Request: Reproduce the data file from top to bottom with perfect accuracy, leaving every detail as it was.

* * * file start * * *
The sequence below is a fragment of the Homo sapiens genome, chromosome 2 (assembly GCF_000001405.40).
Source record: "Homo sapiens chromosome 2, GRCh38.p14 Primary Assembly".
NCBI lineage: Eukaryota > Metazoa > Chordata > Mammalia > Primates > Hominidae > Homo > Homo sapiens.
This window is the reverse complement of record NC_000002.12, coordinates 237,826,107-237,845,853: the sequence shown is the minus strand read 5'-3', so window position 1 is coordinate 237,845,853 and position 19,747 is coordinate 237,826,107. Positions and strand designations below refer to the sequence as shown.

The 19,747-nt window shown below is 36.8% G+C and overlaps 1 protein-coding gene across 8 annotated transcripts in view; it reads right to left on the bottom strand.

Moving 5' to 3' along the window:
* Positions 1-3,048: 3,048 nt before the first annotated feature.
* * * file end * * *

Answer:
The sequence below is a fragment of the Homo sapiens genome, chromosome 2 (assembly GCF_000001405.40).
Source record: "Homo sapiens chromosome 2, GRCh38.p14 Primary Assembly".
NCBI lineage: Eukaryota > Metazoa > Chordata > Mammalia > Primates > Hominidae > Homo > Homo sapiens.
This window is the reverse complement of record NC_000002.12, coordinates 237,826,107-237,845,853: the sequence shown is the minus strand read 5'-3', so window position 1 is coordinate 237,845,853 and position 19,747 is coordinate 237,826,107. Positions and strand designations below refer to the sequence as shown.

The 19,747-nt window shown below is 36.8% G+C and overlaps 1 protein-coding gene across 8 annotated transcripts in view; it reads right to left on the bottom strand.

Moving 5' to 3' along the window:
* Positions 1-3,048: 3,048 nt before the first annotated feature.